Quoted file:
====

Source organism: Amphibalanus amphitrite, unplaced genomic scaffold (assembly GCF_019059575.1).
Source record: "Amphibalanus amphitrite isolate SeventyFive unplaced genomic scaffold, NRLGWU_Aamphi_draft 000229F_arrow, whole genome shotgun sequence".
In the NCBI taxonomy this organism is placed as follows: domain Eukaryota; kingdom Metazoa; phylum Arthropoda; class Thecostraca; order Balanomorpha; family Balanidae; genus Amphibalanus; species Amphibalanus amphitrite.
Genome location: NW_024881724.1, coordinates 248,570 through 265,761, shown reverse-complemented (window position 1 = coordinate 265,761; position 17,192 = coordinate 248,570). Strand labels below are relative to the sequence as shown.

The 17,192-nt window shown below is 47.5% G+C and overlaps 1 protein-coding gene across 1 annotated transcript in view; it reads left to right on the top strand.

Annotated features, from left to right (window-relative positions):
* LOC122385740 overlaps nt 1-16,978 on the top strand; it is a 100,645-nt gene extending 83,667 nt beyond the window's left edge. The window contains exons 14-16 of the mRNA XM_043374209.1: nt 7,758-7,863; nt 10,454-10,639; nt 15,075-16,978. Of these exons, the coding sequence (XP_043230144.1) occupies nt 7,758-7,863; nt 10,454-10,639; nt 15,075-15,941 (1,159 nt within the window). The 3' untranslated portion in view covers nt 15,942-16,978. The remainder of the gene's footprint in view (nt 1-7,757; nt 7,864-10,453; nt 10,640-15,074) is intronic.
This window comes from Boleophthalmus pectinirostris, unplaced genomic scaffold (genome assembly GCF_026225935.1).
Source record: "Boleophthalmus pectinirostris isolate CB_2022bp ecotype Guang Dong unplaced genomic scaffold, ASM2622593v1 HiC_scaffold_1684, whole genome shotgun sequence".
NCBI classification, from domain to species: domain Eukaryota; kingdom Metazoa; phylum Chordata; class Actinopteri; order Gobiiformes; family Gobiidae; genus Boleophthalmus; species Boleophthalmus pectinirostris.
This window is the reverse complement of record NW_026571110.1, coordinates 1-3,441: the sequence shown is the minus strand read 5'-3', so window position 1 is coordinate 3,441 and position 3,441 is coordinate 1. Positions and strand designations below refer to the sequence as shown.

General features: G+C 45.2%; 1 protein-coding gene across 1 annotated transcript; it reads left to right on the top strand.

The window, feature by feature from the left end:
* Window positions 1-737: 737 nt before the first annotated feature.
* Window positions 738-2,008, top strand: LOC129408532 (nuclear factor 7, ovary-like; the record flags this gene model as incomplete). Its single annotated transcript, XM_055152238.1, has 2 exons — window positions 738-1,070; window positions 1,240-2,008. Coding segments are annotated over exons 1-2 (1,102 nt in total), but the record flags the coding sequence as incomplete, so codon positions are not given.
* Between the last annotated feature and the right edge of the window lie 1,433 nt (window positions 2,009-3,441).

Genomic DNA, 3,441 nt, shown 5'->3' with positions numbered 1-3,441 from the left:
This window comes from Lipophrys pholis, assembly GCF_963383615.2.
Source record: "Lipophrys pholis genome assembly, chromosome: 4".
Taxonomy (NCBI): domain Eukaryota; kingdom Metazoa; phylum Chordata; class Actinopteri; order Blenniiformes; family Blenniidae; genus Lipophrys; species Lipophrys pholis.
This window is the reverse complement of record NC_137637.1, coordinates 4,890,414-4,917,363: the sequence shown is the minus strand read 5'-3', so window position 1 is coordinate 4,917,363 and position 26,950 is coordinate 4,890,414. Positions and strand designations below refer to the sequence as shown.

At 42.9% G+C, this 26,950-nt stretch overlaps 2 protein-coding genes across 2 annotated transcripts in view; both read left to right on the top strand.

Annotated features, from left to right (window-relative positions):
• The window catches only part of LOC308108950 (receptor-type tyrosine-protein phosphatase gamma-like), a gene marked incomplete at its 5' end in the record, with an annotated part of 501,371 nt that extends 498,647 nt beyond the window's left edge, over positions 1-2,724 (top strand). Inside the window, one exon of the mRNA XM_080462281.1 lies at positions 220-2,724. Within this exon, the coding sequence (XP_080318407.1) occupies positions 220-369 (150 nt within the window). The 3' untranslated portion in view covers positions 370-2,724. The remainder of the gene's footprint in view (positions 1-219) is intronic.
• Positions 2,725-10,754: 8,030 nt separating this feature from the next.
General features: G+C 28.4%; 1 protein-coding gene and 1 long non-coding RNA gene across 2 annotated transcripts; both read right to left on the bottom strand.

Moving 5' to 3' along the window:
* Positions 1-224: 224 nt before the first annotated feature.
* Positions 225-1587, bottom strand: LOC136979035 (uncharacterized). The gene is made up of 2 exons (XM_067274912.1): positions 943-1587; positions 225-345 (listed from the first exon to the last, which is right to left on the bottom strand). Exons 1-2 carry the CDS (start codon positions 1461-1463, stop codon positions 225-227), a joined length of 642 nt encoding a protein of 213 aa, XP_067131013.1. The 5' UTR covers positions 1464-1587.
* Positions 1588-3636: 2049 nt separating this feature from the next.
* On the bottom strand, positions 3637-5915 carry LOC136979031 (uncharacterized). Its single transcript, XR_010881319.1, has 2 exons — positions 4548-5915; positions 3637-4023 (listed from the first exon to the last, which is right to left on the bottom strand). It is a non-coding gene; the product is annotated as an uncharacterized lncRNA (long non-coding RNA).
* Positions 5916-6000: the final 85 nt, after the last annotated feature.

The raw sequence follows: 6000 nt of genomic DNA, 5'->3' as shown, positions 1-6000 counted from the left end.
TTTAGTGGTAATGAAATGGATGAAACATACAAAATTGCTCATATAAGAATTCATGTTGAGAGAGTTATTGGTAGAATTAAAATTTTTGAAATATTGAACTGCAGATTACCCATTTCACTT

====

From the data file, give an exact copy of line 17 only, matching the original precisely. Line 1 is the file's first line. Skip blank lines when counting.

Genomic DNA, 3,441 nt, shown 5'->3' with positions numbered 1-3,441 from the left: